Banks are seeing the cost of fixing data issues rise significantly. Whether a direct expense to build integration capabilities to deal with aging technology, or indirect when regulators or auditors find data issues and assess civil money penalties, the impact is real and business leaders are taking notice.
The Data Hangover
Eight years after the financial crisis, institutions are still dealing with the hangover and the issues that contributed to the severity of the crisis. The lack of data quality and controls were a key contributing factor that exacerbated the impact of the crisis. Incomplete, inaccurate, or untimely data meant that institutions did not have a complete picture of their inherent risk in terms of debt, leverage, or exposure. Lack of controls further aggravated the already perilous situation since institutions were not provided timely alerts regarding the state of their data. As a result, regulatory authorities across the globe have mandated several measures focused on risk management, data governance, and reporting. Large institutions have a direct requirement to comply with these mandates, while smaller institutions can use these mandates to improve their processes and controls.
As institutions undertake regulatory compliance going forward, there is a realization that data is not only needed for crisis response but also as a critical business asset used in modeling, reporting, monitoring, and trend analysis, and ultimately for corporate and strategic planning. For this to happen, there needs to be a fundamental shift in corporate culture, where data can be used to drive business growth and expansion, rather than as simply a reactive tool. To this end, data governance is key to the management of data as an institutional asset.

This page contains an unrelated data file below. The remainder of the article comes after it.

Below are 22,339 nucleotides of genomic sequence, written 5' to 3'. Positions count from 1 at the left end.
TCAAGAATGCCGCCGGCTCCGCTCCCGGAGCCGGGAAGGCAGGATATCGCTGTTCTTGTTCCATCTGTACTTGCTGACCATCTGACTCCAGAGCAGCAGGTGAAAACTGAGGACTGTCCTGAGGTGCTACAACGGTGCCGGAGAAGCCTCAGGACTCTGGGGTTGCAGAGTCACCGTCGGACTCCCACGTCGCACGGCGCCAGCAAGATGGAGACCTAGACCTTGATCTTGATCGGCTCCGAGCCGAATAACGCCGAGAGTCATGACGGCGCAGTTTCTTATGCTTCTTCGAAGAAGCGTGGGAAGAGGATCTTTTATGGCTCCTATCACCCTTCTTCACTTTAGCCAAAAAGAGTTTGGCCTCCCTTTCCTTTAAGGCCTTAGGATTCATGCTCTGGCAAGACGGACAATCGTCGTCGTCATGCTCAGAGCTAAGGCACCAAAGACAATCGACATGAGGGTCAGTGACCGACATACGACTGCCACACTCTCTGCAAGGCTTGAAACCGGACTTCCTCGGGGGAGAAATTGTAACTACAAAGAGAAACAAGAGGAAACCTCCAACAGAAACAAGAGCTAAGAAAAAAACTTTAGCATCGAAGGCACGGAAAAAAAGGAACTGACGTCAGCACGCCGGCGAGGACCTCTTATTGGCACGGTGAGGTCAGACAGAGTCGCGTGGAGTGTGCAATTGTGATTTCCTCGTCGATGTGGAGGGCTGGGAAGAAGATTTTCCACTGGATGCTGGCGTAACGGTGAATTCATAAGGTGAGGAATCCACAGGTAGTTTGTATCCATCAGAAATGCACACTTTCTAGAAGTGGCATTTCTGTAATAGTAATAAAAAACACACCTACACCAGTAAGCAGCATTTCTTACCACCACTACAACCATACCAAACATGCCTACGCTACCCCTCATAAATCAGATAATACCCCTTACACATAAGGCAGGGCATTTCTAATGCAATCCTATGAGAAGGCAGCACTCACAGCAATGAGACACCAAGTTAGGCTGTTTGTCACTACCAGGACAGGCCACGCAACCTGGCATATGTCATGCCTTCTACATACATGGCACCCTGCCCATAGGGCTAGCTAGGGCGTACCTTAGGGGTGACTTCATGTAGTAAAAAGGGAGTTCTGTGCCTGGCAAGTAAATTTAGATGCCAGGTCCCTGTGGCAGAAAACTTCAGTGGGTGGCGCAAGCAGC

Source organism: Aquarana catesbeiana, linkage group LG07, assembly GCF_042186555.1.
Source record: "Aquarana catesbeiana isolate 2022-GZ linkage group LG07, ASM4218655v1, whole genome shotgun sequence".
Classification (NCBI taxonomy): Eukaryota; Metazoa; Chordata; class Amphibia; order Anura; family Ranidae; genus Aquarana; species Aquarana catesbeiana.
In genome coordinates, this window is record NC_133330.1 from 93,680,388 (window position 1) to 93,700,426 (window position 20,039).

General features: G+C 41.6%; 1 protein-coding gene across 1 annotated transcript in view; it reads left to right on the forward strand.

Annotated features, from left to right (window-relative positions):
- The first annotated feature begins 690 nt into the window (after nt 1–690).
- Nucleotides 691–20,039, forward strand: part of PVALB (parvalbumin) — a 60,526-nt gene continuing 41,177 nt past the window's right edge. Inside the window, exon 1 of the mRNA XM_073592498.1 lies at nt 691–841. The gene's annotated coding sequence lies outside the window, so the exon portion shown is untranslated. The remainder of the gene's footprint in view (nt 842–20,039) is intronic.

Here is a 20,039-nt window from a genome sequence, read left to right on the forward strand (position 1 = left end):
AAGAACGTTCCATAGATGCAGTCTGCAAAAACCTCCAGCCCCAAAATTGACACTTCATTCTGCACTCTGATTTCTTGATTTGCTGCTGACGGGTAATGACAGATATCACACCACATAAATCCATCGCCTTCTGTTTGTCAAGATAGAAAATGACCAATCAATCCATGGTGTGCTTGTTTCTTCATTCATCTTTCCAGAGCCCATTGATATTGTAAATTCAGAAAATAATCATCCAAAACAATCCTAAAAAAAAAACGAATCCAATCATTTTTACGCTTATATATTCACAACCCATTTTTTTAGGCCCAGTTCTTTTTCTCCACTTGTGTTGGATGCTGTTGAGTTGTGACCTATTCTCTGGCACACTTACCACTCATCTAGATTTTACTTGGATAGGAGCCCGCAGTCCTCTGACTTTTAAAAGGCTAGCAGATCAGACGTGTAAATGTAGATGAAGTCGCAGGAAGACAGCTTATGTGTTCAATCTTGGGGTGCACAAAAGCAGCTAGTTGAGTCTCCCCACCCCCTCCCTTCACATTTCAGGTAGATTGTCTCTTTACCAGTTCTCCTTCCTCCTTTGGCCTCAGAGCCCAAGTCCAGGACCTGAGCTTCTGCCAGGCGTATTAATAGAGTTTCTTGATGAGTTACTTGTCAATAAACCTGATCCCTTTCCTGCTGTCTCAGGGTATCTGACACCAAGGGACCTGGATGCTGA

A strong data management framework really starts with a strong data governance base to set the tone for what an institution wants or needs to achieve from its data management program. Governance establishes ownership, stewardship, and operational structures to ensure that data is managed as a critical asset. Successful adoption of data governance can unlock business value that can drive competitive advantage.
Joseph Sergienko, director at Navigant's Financial Services Advisory and Compliance segment shares how a robust data governance framework that sets the strategy and purpose for the data is key to spending efficiently and realizing return on investment.
As institutions undertake regulatory compliance going forward, there is a realization that data is not only needed for crisis response but also as a critical business asset used in modeling, reporting, monitoring, and trend analysis, and ultimately for corporate and strategic planning.